Clipper pitching standout Connor MacRae plays first base during practice yesterday.

Having a good left-handed pitcher in your rotation can mean the difference between a good season and a great one. Case in point, last year's Newburyport team was able to ride the two-man rotation of Brett Fontaine and lefty Ryan O'Connor all the way to a state championship.

O'Connor is now off at Bentley University, leaving the Clippers in search of a new southpaw. Luckily for them, they had junior Connor MacRae waiting in the wings.

In his first varsity season, MacRae has gone 4-0 with one no decision and put together an ERA of 0.41. And when he's not on the mound, MacRae plays a mean first base.

"There's no question that he's been solid as a junior," Clippers coach Steve Malenfant says of MacRae. "The expectations will just grow higher for him. He now has experience. I hesitate to say it, but there's almost that Clint Eastwood element to him. Still waters run deep is probably the key phrase with him."

Like many Newburyport players, MacRae started playing baseball in the Pioneer League at the age of 6.

"Those were the days," MacRae says of his time in the Pioneer League. "All of our friends would meet up down there, and we'd watch each other play. I had always pitched in the Pioneer League, but it wasn't a big thing. Any kid could pitch then."

Pitching became more important when MacRae got to the junior varsity level last year. He did well enough to make it onto the varsity roster come tournament time. MacRae didn't see any playing time, but he was able to observe O'Connor's slider and liked what he saw.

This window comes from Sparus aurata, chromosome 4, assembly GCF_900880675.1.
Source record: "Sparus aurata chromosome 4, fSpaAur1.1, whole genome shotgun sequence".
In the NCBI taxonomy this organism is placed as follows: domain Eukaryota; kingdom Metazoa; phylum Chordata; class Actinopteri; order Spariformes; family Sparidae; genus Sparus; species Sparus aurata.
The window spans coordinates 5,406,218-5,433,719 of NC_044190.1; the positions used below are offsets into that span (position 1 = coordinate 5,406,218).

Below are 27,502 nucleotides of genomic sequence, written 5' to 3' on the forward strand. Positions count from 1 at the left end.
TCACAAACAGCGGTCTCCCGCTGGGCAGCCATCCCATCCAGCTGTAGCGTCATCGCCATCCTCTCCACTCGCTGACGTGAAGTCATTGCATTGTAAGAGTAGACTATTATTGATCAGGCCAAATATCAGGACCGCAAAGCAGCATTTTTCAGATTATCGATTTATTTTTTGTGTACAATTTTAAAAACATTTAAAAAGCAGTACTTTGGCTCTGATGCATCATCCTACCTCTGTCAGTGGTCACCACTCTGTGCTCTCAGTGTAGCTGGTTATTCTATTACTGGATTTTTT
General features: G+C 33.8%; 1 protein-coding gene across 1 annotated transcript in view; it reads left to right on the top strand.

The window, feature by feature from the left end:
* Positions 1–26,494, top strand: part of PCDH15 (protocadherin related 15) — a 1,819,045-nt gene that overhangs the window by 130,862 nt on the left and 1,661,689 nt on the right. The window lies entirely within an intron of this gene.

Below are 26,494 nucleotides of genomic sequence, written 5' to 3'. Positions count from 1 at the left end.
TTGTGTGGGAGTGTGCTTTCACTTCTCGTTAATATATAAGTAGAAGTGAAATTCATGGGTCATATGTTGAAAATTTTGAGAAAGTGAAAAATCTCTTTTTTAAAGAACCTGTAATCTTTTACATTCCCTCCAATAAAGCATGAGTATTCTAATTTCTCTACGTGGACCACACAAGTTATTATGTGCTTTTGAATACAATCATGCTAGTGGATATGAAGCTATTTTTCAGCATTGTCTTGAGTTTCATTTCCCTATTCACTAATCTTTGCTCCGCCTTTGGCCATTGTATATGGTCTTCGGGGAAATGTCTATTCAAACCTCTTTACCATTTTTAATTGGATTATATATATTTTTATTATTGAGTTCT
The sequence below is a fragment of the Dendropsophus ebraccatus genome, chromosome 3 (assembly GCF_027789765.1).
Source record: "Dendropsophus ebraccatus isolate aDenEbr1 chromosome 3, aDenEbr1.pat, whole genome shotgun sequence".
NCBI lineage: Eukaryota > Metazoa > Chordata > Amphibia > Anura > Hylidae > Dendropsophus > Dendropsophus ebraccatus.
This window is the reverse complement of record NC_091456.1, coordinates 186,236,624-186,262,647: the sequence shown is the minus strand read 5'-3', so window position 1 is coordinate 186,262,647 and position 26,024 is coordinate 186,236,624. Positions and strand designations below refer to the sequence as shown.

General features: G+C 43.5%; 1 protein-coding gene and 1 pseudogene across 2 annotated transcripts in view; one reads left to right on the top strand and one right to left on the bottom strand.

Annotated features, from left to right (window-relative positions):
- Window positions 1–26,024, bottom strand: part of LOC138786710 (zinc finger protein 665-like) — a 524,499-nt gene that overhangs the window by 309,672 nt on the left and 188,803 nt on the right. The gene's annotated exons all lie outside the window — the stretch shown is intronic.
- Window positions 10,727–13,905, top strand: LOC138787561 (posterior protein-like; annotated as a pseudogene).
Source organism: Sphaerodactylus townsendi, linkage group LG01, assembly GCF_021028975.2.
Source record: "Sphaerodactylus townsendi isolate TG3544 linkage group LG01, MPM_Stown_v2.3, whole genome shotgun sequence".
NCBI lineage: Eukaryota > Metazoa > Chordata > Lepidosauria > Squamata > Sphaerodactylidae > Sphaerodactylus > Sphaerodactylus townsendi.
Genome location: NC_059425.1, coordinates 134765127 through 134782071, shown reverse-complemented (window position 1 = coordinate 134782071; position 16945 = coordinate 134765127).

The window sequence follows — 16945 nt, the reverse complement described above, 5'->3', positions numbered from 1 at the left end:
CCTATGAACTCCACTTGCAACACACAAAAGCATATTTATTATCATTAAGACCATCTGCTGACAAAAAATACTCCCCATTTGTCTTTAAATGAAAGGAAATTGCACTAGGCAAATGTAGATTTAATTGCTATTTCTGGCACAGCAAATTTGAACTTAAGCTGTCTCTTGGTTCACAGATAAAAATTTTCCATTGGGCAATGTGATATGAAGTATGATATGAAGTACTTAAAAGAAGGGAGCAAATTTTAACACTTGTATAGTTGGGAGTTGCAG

"I noticed that he could throw a slider for a strike, and that made me really want to throw that pitch," MacRae says of O'Connor. "(Now) that's my go-to pitch. If I'm not throwing well with my fastball, I can just go right to my slider, and it's a strike. It's a weird pitch, it just snaps right into the strike zone."

MacRae got his first chance to throw that slider in a varsity game against Amesbury in late April. He also recorded his first win that day with the 5-3 victory. But it was the no decision against Pentucket on May 7 that MacRae says was his favorite game so far.

MacRae was matched against the Sachems' lefty ace Alex Ministeri, and both southpaws ended up throwing into the 10th inning in what would be a 14-inning affair that the Clippers were able to win 4-3 on a passed ball.

"All I would ask him each inning was, 'How is you arm feeling?'" Malenfant says of MacRae, who went 9 1/3 innings that afternoon. "And he'd say, 'Great, not a problem.'"

"(There was) something about that day," says MacRae. "I was getting more momentum as the game went on. My arm honestly wasn't tired at all. Although, obviously the next day it was killing me."

With his arm feeling fine during a win against Maimonides last Sunday, MacRae decided he was ready to take his spot behind Fontaine and Colby Morris in the Clippers' tournament rotation.

"The team's mood is pretty good," MacRae says going into the tournament next week. "We've got two good captains, so we get good encouragement from them. I'd say we're ready to go."

"Connor's a quality person," says Malenfant. "He's a good student, he works at things. He's quietly efficient. That's probably the key element to him."

Malenfant feels that MacRae's talents and poise will take him and the Clippers far.

"I think that because he holds his poise so well while he's on the mound, nothing really freaks him out," says Malenfant. "He knows his situations. He understands what he has to do to throw strikes. It's been a pleasant addition, because it allows us to go three deep so that the other two guys can get a little rest on their arm. That pretty much bodes well for the tournament, too."

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